Throughout the American corporate and financial world, this is the month that counts. The time when all your struggles go down in the record book. The ultimate measure of your performance.
Welcome to December!
Based on the performance climaxing this month, your annual report will be written, the letter to shareholders begin to take shape, and your bonus, and perhaps future will be established.
Take a look at the investor relations page for any major corporation, and you'll see a parade of Annual Reports, and letters to shareholders. While they're actually written in January and February, the performance that they are recording is based on December.
And today, and for the rest of the month, the pressure is really on US Industry and Finance. We all know the issues: an unreliable and expensive supply chain. A labor market with few, but expensive candidates for jobs. Financial Markets threaten to go wonky at any moment.
And not the least of the growing list of uncertainties in the present state of the pandemic, and its concomitant political reaction: the ever-present threat of lockdown.
Put all these factors together, and you have a sea of uncertainty for anyone who ventures to take the helm of a major US Corporation. Chief Executives, after all, are put in place to provide one thing: performance. That's what the Board of Directors expects, and that's certainly what the shareholders expect.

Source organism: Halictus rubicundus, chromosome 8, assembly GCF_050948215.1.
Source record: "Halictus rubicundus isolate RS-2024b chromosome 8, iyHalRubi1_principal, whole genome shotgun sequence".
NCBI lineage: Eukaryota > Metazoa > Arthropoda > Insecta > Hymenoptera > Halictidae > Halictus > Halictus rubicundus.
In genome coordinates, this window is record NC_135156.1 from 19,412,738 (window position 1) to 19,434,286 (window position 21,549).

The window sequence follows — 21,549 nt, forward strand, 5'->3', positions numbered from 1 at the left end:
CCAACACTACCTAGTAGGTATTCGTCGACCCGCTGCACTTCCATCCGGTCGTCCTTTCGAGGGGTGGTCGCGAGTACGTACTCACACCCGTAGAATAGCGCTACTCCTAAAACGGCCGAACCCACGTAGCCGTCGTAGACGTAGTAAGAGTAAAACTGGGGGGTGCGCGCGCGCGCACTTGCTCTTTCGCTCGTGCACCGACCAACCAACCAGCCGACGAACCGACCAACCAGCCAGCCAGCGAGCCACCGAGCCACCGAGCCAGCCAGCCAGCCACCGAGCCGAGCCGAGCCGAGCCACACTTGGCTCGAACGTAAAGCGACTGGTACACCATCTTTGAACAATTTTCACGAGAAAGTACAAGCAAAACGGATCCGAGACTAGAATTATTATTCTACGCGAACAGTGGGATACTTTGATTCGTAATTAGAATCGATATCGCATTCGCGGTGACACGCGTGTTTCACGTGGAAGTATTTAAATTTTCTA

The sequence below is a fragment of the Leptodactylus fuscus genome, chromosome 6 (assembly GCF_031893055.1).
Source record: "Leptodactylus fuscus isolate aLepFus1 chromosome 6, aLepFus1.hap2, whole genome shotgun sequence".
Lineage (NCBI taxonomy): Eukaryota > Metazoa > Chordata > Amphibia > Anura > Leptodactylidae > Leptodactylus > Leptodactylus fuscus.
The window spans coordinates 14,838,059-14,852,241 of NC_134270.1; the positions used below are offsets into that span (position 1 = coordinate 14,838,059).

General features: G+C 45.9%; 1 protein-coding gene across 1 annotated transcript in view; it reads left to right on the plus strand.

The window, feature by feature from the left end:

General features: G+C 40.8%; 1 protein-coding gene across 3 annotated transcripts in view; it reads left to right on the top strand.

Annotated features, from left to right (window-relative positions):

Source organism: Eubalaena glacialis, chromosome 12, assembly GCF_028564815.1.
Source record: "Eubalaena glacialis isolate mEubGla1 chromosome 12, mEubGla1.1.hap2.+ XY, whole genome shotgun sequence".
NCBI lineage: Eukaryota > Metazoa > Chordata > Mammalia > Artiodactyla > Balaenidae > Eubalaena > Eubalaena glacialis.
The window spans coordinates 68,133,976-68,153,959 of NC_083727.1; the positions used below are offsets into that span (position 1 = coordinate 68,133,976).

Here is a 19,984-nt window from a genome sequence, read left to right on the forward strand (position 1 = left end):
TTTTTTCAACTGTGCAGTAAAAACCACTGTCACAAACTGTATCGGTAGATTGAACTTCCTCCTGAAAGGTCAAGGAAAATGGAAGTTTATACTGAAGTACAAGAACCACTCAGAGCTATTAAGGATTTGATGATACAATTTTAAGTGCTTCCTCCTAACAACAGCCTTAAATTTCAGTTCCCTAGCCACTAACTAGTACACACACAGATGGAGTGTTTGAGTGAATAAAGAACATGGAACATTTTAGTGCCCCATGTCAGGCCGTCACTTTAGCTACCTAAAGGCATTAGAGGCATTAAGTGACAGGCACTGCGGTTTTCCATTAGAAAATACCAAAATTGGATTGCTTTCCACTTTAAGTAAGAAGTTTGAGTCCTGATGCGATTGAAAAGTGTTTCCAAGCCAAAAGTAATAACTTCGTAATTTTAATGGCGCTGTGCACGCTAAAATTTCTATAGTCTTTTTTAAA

Fail to deliver on that implied performance, and no matter who you are you can expect to hit the road. Even if you're the founder of the company. Just this week we saw Twitter's CEO and Founder, Jack Dorsey resign.
And as much as we'll pretend that all was amicable, the fact remains that Twitter's stock performance was just half the gain of the S&P 500. A sure sign that the exit is near, especially if you're in a high growth sector like social media.
And Dorsey is far from alone.
Through the end of October over 1,300 CEOs have stepped down. With 172 CEOs resigning just in the month of October, an all-time record.
Now a good number have resigned amid scandal. With the usual peccadilloes and misconducts leading the way. Interoffice affairs, tyrannical mistreatment of employees, drugs, and alcohol.
And a good number have resigned, just because they've reached that point in life when retirement beckons. They really do want to “spend time with their families.” Something, no doubt that they haven't done very much over the years.
But for many, I dare say the majority, it's December that makes most resign. December, the month when the tally is added up. The record was made. When that annual report will record, for all posterity, the CEO's performance. How well he or she was able to meet the challenge. To guide the organization through the year. To manage the demands of employees, shareholders, and the board.
It's a task that in 2021 can be incredibly overwhelming. And I fully appreciate why so many are simply handing back the Corporate Keys when the year ends.
December, it's the ultimate challenge.